In the past week, over 15,000 bees scared tourists in the South Street Seaport, while hundreds swarmed Madison Street in Brooklyn after a beekeeper dropped a giant container. The frequency of these swarms is no joke: people love the art of beekeeping and the honey it produces. But police officer Anthony Planakis, who says he's been called to 30 swarms this spring, believe there's going to be a lot more swarms this summer: “It hasn’t even started yet,” he told the Post. “Within the next week, we’re going to be bombarded again.”
In 2010, the year beekeeping was legalized in the city, there were only 3 registered hives; two years later, there are 161. “The hives, and the swarms, have grown exponentially,” said Andrew Coté, founder of the New York City Beekeepers Association. “And the longer they hang on a stop sign or playground, the worse it is for legalized beekeeping.” Coté and Planakis say they were called to more than a dozen swarms last week alone.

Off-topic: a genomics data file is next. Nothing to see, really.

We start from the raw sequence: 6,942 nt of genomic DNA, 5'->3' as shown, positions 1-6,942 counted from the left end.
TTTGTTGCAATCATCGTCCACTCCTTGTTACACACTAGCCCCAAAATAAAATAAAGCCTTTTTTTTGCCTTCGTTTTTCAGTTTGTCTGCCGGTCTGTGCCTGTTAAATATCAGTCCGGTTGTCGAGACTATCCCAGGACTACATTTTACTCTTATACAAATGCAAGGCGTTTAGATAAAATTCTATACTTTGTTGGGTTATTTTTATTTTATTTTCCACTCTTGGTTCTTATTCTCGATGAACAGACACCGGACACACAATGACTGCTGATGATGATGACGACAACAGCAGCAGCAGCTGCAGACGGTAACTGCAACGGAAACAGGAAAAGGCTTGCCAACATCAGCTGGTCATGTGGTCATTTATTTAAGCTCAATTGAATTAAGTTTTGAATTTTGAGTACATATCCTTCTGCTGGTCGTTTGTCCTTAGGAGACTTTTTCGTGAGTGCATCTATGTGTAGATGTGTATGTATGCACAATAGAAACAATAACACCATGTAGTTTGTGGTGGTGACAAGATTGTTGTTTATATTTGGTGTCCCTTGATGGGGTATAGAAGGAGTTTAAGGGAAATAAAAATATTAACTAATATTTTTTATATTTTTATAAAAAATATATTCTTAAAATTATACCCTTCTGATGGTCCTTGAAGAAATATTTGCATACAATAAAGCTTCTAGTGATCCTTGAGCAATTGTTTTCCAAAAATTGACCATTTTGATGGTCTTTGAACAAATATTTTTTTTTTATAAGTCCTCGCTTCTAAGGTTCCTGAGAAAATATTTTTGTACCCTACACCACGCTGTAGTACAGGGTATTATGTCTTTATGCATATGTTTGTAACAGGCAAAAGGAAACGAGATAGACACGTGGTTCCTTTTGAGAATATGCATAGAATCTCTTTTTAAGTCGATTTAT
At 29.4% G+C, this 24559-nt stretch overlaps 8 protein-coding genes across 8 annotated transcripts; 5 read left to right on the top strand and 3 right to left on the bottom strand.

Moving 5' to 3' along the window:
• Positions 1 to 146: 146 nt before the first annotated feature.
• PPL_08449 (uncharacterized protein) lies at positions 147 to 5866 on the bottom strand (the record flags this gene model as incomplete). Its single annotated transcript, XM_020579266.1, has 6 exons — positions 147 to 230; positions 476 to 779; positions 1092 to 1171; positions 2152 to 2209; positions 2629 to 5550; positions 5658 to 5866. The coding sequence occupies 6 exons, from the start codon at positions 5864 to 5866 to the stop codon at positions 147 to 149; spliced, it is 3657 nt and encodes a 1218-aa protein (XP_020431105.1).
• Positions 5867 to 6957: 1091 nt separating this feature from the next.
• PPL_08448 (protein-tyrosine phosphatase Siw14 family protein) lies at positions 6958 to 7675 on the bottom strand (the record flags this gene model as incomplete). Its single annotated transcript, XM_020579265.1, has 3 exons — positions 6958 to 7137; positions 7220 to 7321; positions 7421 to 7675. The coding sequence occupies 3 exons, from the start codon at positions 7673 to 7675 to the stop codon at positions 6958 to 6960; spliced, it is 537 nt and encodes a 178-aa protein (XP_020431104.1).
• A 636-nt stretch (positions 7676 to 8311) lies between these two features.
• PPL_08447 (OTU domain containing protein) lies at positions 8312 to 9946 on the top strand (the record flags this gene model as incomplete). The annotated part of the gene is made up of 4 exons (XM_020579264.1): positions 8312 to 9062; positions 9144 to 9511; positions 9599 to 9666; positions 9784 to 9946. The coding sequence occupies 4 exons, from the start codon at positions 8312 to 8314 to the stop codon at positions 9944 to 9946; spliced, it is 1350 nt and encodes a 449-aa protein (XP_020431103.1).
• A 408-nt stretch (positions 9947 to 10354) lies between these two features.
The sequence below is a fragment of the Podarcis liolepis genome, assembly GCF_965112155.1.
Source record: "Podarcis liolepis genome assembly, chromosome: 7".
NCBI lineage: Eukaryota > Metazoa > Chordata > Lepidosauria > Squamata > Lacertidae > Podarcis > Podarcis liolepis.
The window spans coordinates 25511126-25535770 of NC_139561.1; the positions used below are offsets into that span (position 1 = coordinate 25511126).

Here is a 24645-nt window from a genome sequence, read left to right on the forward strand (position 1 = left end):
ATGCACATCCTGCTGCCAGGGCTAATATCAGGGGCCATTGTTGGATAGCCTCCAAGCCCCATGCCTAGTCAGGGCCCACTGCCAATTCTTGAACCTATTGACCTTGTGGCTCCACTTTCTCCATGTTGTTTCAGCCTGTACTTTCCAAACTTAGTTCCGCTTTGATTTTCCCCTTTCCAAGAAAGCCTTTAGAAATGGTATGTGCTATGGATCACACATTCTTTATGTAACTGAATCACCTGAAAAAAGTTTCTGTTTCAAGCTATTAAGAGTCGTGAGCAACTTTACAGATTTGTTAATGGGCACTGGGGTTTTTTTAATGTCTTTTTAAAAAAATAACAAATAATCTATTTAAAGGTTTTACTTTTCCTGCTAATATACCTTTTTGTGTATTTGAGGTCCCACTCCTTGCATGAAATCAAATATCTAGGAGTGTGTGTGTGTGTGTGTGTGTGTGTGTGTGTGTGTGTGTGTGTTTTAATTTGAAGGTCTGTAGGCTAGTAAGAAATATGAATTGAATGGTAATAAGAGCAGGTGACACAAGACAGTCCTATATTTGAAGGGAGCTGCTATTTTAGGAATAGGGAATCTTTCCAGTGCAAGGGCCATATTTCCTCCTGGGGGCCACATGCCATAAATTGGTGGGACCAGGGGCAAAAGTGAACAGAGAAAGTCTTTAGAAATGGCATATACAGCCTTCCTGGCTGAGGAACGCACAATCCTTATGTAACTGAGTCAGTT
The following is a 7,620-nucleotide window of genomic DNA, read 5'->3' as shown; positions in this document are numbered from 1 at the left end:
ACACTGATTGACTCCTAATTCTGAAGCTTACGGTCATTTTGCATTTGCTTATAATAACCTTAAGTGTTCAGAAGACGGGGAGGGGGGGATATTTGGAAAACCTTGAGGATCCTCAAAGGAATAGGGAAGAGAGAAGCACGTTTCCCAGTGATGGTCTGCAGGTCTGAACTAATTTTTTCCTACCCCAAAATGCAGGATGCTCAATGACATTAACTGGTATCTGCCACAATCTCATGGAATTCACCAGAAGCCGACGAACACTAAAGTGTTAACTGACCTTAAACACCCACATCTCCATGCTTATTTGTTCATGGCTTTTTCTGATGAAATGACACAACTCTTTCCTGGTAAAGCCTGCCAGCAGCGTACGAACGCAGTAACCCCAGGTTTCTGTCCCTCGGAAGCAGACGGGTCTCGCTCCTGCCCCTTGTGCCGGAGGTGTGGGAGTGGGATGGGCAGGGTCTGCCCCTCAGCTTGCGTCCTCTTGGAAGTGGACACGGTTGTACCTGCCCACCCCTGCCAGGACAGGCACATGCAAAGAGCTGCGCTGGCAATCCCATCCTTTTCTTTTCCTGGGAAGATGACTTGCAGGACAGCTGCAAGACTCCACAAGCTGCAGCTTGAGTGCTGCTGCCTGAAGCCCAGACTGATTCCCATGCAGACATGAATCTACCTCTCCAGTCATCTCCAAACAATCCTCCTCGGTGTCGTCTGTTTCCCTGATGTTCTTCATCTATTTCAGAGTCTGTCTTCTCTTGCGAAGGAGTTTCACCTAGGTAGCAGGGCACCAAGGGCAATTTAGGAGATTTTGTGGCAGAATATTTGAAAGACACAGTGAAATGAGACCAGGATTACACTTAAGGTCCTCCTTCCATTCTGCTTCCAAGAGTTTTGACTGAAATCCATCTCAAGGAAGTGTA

“Preventing bees from swarming is like preventing teenagers from having sex,” said Tim O’Neal of Borough Bees. “You can say, ‘Hey, this is a bad idea’...but ultimately it’s up to the bees.” Coté, who was instrumental in getting Rudy Giuliani's ban on bees lifted, is now pushing the city to license beekeepers and to limit the number of colonies. Until then, if you run into a swarm, contact your friendly neighborhood beekeepers and let them safely find the little plant pollinators a new home. And if all else fails, you can always try human sacrifice to appease the Bee God: